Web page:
The UK farming industry has welcomed a House of Lords report warning of the threat to UK producers of allowing the country to be flooded by low standard food imports.
The report concluded that the Government’s wish for the UK to become a global leader in free trade was ‘not necessarily compatible with its desire to maintain high animal welfare standards’.
As Trade Secretary Liam Fox appears willing to open the door to US imports of products currently barred in the EU, notably chlorine washed chicken, the report has been welcomed by industry representatives, environmentalists and politicians.
NPA senior policy advisor Georgina Crayford, who gave evidence to the inquiry, said: “We welcome the findings of this report, which echoes our concerns and those of the wider farming industry about the dangers of pursuing a cheap food policy.
“The reports surrounding Liam Fox’s stance on US food imports only serve to further highlight the risks to producers and consumers of allowing lower standard food imports under future trade deals with non-EU countries. It is encouraging that the committee urges the Government to maintain high animal welfare standards as part of any free trade agreement.
“As I said to the House of Lords’ Committee, the UK pig sector is hugely proud of its welfare standards. We are absolutely adamant that these must be sustained post-Brexit and that means equivalent standards must be applied to any imports allowed into the country.
“We welcome and reiterate the committee’s recommendation that any moves to ratchet up UK animal welfare standards under a domestic agricultural policy must take into account its impact on UK farm competitiveness.”
“We also share the committee’s concern about the need to ensure the veterinary and food and farming sectors are able to access sufficient levels of EU labour post-Brexit. The UK pig sector is heavily reliant on permanent EU labour and it simply could not exist in its current form if that supply was cut off.”
Commenting on Trade Secretary Liam Fox’s stance on imports of US chicken washed in chlorine, NFU president Meurig Raymond said it was vital ‘any discussions about future trade deals do not serve to allow cheap food imports which undermine the high standards that British farmers are proud to produce food to’.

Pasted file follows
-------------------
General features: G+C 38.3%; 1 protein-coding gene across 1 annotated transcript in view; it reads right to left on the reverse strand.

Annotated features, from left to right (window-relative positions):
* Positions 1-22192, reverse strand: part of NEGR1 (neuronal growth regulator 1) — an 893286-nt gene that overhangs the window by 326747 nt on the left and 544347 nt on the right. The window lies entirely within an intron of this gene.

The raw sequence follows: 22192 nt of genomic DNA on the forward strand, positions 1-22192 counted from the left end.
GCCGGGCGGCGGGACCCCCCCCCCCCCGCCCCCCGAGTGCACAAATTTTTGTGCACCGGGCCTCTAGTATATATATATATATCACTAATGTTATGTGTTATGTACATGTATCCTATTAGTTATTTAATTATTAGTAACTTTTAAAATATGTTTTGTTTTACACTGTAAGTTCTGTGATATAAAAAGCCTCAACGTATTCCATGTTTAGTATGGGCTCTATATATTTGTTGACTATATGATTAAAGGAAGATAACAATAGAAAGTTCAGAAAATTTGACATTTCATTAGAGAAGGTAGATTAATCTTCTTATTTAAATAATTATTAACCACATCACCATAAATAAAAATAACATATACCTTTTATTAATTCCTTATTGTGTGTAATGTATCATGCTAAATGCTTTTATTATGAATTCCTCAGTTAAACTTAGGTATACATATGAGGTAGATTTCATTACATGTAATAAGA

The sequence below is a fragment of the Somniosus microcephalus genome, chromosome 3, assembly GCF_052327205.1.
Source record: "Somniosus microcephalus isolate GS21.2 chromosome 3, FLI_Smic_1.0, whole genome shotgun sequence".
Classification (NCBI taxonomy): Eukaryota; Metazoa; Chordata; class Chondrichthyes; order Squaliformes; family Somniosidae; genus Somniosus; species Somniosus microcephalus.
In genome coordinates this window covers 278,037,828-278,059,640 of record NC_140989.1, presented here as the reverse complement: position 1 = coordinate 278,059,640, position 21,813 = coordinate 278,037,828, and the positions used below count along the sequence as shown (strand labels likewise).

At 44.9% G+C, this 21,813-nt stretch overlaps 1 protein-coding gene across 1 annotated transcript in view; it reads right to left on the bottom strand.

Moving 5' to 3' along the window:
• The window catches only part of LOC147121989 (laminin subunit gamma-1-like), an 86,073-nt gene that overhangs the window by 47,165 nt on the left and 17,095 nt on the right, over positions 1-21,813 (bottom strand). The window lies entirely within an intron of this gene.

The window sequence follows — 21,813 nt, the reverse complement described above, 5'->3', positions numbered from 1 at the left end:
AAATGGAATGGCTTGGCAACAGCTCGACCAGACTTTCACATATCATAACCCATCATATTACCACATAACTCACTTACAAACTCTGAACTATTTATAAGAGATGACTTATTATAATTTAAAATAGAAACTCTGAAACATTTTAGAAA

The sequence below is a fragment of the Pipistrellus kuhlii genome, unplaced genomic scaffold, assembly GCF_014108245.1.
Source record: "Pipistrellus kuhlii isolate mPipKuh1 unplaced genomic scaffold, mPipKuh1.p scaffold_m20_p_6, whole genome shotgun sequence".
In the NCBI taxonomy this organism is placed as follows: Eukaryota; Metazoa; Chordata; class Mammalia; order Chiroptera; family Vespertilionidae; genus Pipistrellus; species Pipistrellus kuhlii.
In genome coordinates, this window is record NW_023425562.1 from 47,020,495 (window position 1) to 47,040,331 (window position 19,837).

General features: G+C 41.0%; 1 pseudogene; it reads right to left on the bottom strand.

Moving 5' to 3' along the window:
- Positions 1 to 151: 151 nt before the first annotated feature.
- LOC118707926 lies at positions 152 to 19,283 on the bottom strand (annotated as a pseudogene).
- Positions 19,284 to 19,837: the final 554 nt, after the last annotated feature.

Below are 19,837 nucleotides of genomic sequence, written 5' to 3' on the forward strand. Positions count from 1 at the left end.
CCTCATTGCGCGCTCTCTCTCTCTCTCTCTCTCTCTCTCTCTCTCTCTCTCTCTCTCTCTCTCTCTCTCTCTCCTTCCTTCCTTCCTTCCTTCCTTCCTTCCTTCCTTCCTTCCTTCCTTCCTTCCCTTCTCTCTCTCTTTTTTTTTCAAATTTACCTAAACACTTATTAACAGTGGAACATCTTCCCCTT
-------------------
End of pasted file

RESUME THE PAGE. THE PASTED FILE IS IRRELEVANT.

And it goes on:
“The public trusts that this food is world-leading in traceability and safety, from the farm right through to the fork.”
Green MEP Keith Taylor, vice chair of the European Parliament’s Animal Welfare Intergroup, said: “This report is an aptly timed and stark reminder that the pursuit of a free-trade-at-all-costs post-Brexit agenda, as signalled by the Government, is the single greatest threat to the welfare of farm animals in Britain. That Liam Fox only yesterday refused to rule out including agriculture in any future ‘America First’ trade deal with Donald Trump’s US is proof positive that a race to the bottom on animal welfare standards is not simply the ‘worst case scenario’, as highlighted by the report, but, worryingly, the one actually being pursued by the Trade Secretary.”
“Scrapping EU animal welfare standards and forcing UK farmers to compete against cheap, imported food from countries like the US that have significantly lower welfare standards will ensure that almost one billion UK farm animals will be the biggest hard Brexit losers as domestic regulations are weakened and weakened in the name of ‘competitiveness’. Consumers will lose out too, especially those who have no desire to eat unlabelled chlorine-washed chicken, acid-sprayed pigs, hormone-treated beef or be exposed to an array of pesticides and herbicides currently banned in the EU on health and environmental grounds.”
Tim Farron, the former Liberal Democrat leader, said: “Parliament will not back a reduction to food standards as part of the Repeal Bill.
“This is a betrayal of British poultry farmers who currently work to the highest standards in the world. Liam Fox’s dangerous grovelling to the US is only going to see his chickens come home to roost.”
David Bowles, RSPCA head of public affairs said: “Securing the means to ensure that farm animal welfare is as high as possible post-Brexit is such an enormous issue for the farming industry, and the public as consumers. The Report gives some clear recommendations to Government on how to help achieve this. We need to be cautious about claiming high standards of welfare across the board, but there are many example of good practice across the country and these should be supported and strengthened.
Claire Bass, executive director of Humane Society International, said: “Opening up UK markets to products from animals who are raised in lower-welfare systems overseas would be a disaster for consumers, for UK farmers, and of course for animals.
“In order to maintain the UK’s claim as a world leader in animal welfare the government needs to commit that it won’t trade away animal protection measures in post-Brexit trade deals.”